Freetrade's serverless stack!

Understandably our backend sometimes doesn’t get as much focus as the app but it’s pretty darn cool. @Mathias posted today about how we use a serverless system to keep our tech resourcing hyper-efficient. It makes cloud look antiquated.


@Mathias, really well written and comprehensive article (opinion from the IT dummy perspective)!

One thing I am curious about, what would be the advantages of renting compared to Serverless? Is it something that becomes more financially viable with bigger volumes of data or simply a soon-to-be obsolete service?

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Main benefit is it allows for dynamic, changing demand and you tend to pay per invocation of a function. So if you have a huge spike in the morning and then nothing for the rest of the day, you are still paying for the rest of the day if you rent a server for the month, while with serverless you are just paying for when it is used.

This line from the blog sums it up:

You only ever use what you need, when you need it.

The other big benefit is you can focus on coding your business logic rather than maintaining and managing servers.

Well written article. :+1:

You mentioned ‘Firebase functions’ in the post. Does that mean you also use other Firebase products?


Thanks for elaborating, I am still curious why other companies would rent the whole shebang and not go serverless? If serverless is cheaper and more effective, there should be benefits for the a full server rent, right?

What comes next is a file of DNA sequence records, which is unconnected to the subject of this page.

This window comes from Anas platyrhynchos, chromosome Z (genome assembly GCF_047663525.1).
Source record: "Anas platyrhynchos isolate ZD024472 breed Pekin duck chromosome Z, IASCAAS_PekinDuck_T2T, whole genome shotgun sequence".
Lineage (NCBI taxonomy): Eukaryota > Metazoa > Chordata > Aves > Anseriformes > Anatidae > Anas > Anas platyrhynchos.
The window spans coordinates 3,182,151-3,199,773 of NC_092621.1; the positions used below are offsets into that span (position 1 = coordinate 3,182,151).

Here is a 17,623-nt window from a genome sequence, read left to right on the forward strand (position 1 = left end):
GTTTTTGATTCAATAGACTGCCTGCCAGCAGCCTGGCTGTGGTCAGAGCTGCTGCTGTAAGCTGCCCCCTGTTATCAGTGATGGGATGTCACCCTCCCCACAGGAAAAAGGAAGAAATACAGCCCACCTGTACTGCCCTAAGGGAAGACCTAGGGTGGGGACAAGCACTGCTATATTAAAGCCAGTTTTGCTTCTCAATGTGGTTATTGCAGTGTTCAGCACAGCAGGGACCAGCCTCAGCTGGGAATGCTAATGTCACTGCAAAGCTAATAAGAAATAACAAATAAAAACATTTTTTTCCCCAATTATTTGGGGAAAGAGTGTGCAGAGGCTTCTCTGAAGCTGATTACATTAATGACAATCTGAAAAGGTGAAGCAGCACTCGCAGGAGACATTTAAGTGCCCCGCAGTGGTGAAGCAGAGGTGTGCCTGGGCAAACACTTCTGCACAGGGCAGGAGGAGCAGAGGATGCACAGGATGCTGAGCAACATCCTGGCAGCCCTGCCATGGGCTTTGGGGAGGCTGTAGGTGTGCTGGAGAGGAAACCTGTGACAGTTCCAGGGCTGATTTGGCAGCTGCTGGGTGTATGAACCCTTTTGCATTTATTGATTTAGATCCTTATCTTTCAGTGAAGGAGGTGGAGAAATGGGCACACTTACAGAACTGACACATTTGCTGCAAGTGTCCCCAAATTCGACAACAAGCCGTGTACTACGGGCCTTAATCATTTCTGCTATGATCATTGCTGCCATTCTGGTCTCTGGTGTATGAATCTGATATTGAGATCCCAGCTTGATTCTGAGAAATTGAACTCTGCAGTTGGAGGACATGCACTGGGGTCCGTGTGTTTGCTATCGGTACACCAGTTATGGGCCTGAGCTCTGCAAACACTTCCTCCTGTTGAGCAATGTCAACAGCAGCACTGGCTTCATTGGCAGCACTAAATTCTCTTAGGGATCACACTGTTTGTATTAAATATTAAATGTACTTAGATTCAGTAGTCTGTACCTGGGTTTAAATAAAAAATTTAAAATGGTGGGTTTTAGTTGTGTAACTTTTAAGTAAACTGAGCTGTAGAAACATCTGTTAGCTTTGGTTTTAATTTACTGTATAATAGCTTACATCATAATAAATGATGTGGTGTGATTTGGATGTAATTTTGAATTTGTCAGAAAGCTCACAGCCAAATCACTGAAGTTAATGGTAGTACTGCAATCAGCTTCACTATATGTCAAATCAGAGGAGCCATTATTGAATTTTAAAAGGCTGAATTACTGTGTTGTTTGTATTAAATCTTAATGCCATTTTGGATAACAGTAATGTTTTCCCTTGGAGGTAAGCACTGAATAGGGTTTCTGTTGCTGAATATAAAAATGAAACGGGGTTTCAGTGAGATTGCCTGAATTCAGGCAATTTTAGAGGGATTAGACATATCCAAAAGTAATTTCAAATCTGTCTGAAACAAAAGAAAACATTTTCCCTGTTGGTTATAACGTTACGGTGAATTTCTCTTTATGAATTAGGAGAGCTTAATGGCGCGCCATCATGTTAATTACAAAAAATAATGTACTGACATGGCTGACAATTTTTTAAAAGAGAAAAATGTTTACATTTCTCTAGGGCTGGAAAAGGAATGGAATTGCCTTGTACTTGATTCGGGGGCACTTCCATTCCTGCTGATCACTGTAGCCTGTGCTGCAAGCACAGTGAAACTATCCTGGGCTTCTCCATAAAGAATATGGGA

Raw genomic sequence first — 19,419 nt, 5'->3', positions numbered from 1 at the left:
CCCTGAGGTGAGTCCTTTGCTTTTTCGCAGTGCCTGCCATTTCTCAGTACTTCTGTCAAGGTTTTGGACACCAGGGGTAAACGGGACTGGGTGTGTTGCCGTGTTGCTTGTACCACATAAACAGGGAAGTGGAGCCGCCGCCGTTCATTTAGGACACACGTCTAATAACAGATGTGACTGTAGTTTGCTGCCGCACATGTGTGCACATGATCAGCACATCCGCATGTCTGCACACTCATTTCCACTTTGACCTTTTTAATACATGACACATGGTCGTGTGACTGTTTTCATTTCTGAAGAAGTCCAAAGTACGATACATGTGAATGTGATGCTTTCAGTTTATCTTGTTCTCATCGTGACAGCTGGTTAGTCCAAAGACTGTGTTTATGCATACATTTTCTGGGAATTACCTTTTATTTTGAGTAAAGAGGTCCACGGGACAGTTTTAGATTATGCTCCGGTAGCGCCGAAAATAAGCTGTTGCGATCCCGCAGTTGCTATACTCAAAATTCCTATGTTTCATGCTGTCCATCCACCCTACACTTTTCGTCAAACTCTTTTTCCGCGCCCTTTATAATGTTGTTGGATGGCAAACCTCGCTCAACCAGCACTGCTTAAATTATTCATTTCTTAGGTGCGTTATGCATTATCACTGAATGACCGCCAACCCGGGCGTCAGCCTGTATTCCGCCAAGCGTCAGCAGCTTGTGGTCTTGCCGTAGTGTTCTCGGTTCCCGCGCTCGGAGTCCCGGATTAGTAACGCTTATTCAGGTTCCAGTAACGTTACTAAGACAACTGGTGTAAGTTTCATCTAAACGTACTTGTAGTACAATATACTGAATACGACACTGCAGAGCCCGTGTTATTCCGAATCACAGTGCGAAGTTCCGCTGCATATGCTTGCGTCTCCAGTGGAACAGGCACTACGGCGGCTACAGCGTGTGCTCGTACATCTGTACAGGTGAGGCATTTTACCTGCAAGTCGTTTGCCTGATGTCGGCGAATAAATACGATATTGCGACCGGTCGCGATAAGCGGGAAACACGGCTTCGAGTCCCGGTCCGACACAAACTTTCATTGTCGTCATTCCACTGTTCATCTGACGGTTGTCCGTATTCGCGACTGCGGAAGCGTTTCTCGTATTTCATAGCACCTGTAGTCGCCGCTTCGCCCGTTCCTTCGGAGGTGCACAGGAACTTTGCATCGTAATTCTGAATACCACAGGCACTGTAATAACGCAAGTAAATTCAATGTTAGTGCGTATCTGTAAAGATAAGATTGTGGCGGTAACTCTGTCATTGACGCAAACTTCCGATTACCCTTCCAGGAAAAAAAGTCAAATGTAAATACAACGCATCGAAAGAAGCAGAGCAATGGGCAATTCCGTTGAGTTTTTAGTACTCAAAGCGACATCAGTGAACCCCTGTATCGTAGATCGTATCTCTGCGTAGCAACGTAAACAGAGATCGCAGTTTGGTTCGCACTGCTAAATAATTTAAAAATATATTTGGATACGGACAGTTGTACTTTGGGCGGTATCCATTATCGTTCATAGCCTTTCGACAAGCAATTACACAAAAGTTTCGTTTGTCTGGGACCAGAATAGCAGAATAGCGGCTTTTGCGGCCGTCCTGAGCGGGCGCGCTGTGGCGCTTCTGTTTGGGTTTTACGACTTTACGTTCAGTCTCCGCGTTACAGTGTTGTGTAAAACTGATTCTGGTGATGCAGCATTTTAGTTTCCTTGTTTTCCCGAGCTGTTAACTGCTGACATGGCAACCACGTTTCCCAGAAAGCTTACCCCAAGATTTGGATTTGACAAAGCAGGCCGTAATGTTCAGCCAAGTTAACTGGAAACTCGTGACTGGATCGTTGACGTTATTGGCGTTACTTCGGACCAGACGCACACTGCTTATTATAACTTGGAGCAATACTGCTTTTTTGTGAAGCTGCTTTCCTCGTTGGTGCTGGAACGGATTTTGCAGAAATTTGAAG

Summary of common reasons:

  • Lack of familiarity, cost of getting familiar, cost of restaffing, training staff, cost of change
  • Their use case is stable and they have consistent demand
  • Intense demand, at which point you could argue Serverless is more expensive.
  • Need specialised equipment
  • Vendor lock in if you are not careful ( big one )

Other reasons too, this is just off the top of my head.

General comment unrelated to Freetrade’s choice: Tech choices are complicated, subjective, based on staff, resources and objectives. It’s one of the reasons why huge projects fail or are delayed.


When you do go into more depth, would be interested to hear about Firebase vs Lambda

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Serverless is very very cool, wouldn’t stop going on about it when I learned to use Lambda.
Hope you’re all being a little more careful than most were (and I’m sure you are :wink:) and hosting in more than one region, unlike those who were part of this beautiful moment in internet history: Amazon And The $150 Million Typo : The Two-Way : NPR

Definitely one of my favourite stories to tell non-techy people to scare them with how much bigger Amazon and related companies are than they think :ghost:


That’s exactly it. Could not have given a better answer :+1: :grinning:


Sure, I’m not very familiar with lambda though, but when I go more in depth about why we think Firebase is the right fit for us, I will try to include some comparisons with what other providers have to offer.


Thanks. My original response was a race with the coffee machine :relieved: